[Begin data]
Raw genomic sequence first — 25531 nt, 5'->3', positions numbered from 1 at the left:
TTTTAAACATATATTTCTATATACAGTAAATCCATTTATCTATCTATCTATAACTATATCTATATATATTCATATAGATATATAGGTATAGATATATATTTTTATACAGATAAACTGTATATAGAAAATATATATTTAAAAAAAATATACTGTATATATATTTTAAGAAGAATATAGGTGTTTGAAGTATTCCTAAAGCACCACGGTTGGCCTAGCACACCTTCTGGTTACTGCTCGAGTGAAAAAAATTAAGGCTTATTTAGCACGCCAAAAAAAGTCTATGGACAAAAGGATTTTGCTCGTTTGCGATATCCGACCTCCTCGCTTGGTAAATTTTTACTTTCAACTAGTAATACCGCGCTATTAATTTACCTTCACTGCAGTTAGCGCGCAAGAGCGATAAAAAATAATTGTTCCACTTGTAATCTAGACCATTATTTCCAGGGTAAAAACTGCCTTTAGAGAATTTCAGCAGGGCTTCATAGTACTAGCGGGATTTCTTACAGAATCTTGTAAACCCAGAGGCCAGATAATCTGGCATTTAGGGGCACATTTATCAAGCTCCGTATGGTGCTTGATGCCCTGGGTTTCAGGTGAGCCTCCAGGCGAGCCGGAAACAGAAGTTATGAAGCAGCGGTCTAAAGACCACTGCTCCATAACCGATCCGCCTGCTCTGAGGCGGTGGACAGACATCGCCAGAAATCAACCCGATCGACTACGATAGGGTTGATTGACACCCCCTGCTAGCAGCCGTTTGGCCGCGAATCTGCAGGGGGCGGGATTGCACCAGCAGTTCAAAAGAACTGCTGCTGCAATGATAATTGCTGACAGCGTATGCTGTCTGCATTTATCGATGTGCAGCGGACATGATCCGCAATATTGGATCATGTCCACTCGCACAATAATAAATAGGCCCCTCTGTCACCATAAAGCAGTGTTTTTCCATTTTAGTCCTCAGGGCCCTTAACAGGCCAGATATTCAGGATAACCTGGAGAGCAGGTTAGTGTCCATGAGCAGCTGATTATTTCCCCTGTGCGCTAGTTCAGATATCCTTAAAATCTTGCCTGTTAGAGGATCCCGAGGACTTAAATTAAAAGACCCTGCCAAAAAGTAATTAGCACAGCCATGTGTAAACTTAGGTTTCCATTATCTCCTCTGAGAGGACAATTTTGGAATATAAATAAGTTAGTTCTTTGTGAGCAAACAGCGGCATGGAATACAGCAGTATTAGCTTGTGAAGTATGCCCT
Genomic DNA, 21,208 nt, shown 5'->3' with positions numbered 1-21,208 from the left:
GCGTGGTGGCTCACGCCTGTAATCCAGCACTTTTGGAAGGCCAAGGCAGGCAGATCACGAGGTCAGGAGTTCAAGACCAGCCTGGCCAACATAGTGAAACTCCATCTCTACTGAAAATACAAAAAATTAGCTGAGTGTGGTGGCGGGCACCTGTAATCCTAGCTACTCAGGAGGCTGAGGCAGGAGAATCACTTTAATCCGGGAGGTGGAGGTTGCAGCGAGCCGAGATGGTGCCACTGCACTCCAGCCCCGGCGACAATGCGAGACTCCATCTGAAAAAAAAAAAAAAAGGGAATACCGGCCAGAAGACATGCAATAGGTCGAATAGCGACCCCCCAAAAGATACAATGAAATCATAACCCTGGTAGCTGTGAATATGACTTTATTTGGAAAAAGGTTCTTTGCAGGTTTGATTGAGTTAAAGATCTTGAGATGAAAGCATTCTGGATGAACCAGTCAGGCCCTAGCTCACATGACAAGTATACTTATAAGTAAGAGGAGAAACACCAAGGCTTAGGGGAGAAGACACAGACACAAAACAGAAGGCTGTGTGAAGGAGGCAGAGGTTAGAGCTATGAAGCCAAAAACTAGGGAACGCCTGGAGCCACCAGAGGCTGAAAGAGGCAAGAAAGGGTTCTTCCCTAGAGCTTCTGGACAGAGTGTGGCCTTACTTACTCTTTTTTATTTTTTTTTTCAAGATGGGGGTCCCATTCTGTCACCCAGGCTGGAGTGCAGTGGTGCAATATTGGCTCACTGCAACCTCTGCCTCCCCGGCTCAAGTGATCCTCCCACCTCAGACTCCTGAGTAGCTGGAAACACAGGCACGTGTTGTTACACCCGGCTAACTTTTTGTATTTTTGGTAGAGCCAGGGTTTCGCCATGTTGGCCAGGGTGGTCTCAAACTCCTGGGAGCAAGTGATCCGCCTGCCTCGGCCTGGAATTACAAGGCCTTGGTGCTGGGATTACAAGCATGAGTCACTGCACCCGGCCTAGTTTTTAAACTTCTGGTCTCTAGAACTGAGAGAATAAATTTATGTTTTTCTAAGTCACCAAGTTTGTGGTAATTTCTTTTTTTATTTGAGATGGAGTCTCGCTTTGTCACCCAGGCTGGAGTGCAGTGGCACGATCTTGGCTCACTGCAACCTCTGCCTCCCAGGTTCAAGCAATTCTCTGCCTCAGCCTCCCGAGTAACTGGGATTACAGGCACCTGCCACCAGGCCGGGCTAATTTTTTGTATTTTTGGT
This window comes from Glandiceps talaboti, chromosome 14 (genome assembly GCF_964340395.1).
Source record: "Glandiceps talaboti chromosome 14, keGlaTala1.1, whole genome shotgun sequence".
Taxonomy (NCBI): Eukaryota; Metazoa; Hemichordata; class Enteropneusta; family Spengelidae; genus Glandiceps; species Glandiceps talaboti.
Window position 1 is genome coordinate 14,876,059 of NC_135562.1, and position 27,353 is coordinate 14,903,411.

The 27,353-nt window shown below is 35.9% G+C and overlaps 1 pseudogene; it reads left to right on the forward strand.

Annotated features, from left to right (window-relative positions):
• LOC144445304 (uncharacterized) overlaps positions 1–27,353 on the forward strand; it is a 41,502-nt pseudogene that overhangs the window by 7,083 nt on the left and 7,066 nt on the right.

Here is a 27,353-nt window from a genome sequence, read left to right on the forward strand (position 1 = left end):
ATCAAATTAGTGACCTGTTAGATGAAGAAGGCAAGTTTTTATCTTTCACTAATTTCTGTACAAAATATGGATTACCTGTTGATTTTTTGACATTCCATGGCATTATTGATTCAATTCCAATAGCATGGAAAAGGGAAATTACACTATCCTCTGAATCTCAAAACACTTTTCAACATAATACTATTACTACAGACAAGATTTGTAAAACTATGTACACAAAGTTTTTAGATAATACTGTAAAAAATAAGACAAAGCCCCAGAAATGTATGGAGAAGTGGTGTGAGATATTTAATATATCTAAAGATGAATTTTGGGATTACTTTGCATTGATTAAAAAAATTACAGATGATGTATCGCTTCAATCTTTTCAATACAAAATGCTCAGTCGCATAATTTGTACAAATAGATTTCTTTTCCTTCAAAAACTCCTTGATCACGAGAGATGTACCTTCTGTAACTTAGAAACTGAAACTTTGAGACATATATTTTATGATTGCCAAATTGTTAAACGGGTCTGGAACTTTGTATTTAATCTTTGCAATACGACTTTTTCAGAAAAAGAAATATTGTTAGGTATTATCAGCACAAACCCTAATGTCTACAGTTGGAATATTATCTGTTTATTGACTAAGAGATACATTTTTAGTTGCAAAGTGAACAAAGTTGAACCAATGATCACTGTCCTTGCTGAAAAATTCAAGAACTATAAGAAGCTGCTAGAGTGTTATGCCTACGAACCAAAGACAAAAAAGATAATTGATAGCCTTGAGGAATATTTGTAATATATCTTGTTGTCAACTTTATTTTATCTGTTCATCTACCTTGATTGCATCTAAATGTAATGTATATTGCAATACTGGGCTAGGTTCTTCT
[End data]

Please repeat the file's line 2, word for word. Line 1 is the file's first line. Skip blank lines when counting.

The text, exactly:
TTTTAAACATATATTTCTATATACAGTAAATCCATTTATCTATCTATCTATAACTATATCTATATATATTCATATAGATATATAGGTATAGATATATATTTTTATACAGATAAACTGTATATAGAAAATATATATTTAAAAAAAATATACTGTATATATATTTTAAGAAGAATATAGGTGTTTGAAGTATTCCTAAAGCACCACGGTTGGCCTAGCACACCTTCTGGTTACTGCTCGAGTGAAAAAAATTAAGGCTTATTTAGCACGCCAAAAAAAGTCTATGGACAAAAGGATTTTGCTCGTTTGCGATATCCGACCTCCTCGCTTGGTAAATTTTTACTTTCAACTAGTAATACCGCGCTATTAATTTACCTTCACTGCAGTTAGCGCGCAAGAGCGATAAAAAATAATTGTTCCACTTGTAATCTAGACCATTATTTCCAGGGTAAAAACTGCCTTTAGAGAATTTCAGCAGGGCTTCATAGTACTAGCGGGATTTCTTACAGAATCTTGTAAACCCAGAGGCCAGATAATCTGGCATTTAGGGGCACATTTATCAAGCTCCGTATGGTGCTTGATGCCCTGGGTTTCAGGTGAGCCTCCAGGCGAGCCGGAAACAGAAGTTATGAAGCAGCGGTCTAAAGACCACTGCTCCATAACCGATCCGCCTGCTCTGAGGCGGTGGACAGACATCGCCAGAAATCAACCCGATCGACTACGATAGGGTTGATTGACACCCCCTGCTAGCAGCCGTTTGGCCGCGAATCTGCAGGGGGCGGGATTGCACCAGCAGTTCAAAAGAACTGCTGCTGCAATGATAATTGCTGACAGCGTATGCTGTCTGCATTTATCGATGTGCAGCGGACATGATCCGCAATATTGGATCATGTCCACTCGCACAATAATAAATAGGCCCCTCTGTCACCATAAAGCAGTGTTTTTCCATTTTAGTCCTCAGGGCCCTTAACAGGCCAGATATTCAGGATAACCTGGAGAGCAGGTTAGTGTCCATGAGCAGCTGATTATTTCCCCTGTGCGCTAGTTCAGATATCCTTAAAATCTTGCCTGTTAGAGGATCCCGAGGACTTAAATTAAAAGACCCTGCCAAAAAGTAATTAGCACAGCCATGTGTAAACTTAGGTTTCCATTATCTCCTCTGAGAGGACAATTTTGGAATATAAATAAGTTAGTTCTTTGTGAGCAAACAGCGGCATGGAATACAGCAGTATTAGCTTGTGAAGTATGCCCT